The satellite Hipparcos ( HIgh Precision Satellite PARallax COllecting , satellite of measurement of parallax with utmost precision) was a project of the European space agency dedicated to the measurement of the Parallaxe and own Mouvement of the star S. the satellite was used to measure the distance of more than 2,5 million stars located at less than 150 Parsec S of the Earth. The result holds into three catalogs of stars: the catalogs Hipparcos, Tycho and Tycho 2. The satellite was named in the honor of the Greek astronomer Hipparque, first to compile a star catalog.
The project was proposed in 1980. The satellite was launched the August 8th 1989 with 23:25 by a rocket ARIANE IV. The preliminary draft was to place it on a Geostationary orbit but a breakdown of one of the Booster S resulted in an elliptic orbit very. In spite of this problem, the majority of the scientific objectives were filled. The communications with the satellite were stopped the August 17th 1993.
The scientific program was composed of two parts:
- the experiment Hipparcos , of which the goal was to measure the five parameters astrometrical S of approximately 120 000 stars with a precision of about 2 to 4 milliseconds of arc.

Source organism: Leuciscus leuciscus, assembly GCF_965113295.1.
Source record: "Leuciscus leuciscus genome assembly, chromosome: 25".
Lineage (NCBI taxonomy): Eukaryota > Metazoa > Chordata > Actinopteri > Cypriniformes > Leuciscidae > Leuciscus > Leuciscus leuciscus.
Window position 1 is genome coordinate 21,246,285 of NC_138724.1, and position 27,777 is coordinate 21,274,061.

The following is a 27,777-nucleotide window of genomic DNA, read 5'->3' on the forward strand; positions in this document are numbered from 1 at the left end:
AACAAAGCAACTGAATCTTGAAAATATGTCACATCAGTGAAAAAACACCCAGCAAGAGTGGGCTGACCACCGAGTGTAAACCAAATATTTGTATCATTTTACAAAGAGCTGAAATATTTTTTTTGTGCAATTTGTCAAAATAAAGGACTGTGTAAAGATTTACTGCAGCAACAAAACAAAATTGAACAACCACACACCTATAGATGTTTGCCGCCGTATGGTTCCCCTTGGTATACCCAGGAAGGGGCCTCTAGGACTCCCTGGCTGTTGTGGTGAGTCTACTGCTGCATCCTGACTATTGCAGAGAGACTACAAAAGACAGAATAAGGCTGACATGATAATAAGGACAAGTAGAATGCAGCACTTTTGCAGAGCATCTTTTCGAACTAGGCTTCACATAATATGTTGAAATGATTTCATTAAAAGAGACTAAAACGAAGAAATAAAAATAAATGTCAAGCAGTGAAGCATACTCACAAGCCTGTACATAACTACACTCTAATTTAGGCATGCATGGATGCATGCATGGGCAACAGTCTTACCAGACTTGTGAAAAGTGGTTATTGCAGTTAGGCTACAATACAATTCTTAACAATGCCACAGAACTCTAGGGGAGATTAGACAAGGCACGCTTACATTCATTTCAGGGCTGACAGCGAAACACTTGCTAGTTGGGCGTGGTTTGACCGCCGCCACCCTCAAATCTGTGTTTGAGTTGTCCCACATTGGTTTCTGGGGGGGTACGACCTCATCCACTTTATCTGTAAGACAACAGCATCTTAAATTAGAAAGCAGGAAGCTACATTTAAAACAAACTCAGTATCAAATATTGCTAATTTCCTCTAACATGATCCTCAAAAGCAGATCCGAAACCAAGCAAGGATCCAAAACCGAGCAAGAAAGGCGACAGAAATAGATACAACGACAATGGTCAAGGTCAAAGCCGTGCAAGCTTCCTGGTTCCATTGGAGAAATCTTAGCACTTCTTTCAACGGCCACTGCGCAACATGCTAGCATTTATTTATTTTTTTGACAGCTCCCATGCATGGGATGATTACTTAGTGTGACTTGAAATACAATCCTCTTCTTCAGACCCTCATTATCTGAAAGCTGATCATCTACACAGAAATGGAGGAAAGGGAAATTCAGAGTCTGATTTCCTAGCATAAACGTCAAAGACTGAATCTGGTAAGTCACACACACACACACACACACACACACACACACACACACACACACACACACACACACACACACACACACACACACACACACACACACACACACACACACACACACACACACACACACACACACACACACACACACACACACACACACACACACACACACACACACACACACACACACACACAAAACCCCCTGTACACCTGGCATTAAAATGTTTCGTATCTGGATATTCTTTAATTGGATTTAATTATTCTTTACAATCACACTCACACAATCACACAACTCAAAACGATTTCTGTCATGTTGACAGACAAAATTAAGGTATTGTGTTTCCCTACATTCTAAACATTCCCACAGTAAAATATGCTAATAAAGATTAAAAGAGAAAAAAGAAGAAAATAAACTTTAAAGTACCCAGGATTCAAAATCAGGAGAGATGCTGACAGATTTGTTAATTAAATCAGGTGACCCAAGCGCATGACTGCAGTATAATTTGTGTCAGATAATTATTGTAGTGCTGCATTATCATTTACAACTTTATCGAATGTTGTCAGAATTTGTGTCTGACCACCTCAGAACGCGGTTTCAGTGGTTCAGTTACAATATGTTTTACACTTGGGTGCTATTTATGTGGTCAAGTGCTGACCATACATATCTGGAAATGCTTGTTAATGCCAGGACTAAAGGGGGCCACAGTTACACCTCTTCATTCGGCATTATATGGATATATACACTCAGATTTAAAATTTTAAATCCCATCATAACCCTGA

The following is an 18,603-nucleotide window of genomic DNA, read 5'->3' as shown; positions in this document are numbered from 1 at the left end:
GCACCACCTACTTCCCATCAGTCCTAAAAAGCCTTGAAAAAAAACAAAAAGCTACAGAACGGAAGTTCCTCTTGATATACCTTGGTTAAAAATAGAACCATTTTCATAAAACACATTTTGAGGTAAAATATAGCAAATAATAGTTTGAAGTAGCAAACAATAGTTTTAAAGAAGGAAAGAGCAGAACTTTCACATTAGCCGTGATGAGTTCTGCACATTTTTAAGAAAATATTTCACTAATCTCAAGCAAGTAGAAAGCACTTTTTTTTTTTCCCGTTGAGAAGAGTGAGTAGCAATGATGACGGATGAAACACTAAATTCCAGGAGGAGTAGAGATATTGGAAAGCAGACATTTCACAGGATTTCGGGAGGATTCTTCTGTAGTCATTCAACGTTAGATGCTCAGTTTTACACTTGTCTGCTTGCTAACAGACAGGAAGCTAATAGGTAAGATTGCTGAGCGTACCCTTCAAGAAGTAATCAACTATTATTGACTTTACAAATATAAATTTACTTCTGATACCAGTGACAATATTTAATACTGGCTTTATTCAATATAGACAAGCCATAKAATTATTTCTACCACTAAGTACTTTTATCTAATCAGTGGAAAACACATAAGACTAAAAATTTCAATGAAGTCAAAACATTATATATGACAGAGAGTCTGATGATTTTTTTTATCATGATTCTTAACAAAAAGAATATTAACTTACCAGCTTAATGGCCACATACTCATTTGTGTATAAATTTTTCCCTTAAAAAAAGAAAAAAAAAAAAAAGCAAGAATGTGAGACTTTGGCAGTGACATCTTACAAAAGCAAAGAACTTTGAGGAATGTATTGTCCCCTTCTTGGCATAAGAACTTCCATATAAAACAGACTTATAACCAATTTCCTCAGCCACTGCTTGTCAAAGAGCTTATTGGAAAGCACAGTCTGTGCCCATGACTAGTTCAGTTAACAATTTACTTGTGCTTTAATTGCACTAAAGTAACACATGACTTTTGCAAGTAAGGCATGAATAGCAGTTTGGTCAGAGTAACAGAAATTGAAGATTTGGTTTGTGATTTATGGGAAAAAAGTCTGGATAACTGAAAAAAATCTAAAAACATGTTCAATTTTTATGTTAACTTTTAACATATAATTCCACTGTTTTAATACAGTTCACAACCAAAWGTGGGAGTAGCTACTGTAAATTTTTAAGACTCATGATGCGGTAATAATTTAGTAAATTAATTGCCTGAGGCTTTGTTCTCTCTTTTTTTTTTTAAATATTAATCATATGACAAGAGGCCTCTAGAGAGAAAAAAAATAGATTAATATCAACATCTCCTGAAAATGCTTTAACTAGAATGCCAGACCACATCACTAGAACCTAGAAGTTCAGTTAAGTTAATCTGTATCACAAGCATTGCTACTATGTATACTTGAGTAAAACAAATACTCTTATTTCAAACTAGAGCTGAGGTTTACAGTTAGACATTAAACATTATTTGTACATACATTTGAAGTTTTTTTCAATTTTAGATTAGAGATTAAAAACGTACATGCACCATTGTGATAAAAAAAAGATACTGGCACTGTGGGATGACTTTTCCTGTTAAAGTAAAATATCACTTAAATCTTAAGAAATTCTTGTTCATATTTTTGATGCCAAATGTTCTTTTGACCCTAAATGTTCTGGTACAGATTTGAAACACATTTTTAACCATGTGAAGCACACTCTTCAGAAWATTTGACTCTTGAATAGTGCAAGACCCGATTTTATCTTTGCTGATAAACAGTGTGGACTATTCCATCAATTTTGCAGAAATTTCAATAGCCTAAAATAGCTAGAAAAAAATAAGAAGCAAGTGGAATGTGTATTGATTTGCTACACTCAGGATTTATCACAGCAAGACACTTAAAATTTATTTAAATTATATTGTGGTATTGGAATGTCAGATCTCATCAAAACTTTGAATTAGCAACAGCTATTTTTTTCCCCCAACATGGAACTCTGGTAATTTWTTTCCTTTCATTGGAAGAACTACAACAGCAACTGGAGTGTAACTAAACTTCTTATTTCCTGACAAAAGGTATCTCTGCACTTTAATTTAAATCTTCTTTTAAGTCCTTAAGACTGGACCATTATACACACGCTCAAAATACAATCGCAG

- the experiment Tycho , of which the goal was to measure the astrometrical properties and photometric of 400 000 other stars but with a less precision.
The Catalog Hipparcos (120 000 stars with an accuracy of one millisecond of arc) and the Catalog Tycho (more than one million stars with an accuracy of 20-30 milliseconds of arc) were completed in August 1996 and published by the ESA in June 1997. The data of these catalogs were used to create the Millennium Star Atlas , an atlas covering the entirety of the sky and comprising a million stars until a Magnitude connects of 11 and supplemented by 10 000 not-stellar objects coming from other sources.
Tycho 2 , a new version of the Tycho catalog, was published in 2000. It is based on the same observations but, thanks to a method of more advanced data reduction, the data are slightly more precise there. This version is also much more complete: 2 539 913 stars are present there, which accounts for 99% of all stars until magnitude 11.
There exists a controversy about the data collected by the mission: an error of one millisecond arc could sully the results, at least in certain parts of the sky. For example, the value of the distance separating us from the Pléiades determined by Hipparcos is approximately 10% weaker than that determined by other methods. In 2004, the problem is still not solved (cf).
- Satellite Gaia
- the Hipparcos mission (in English)
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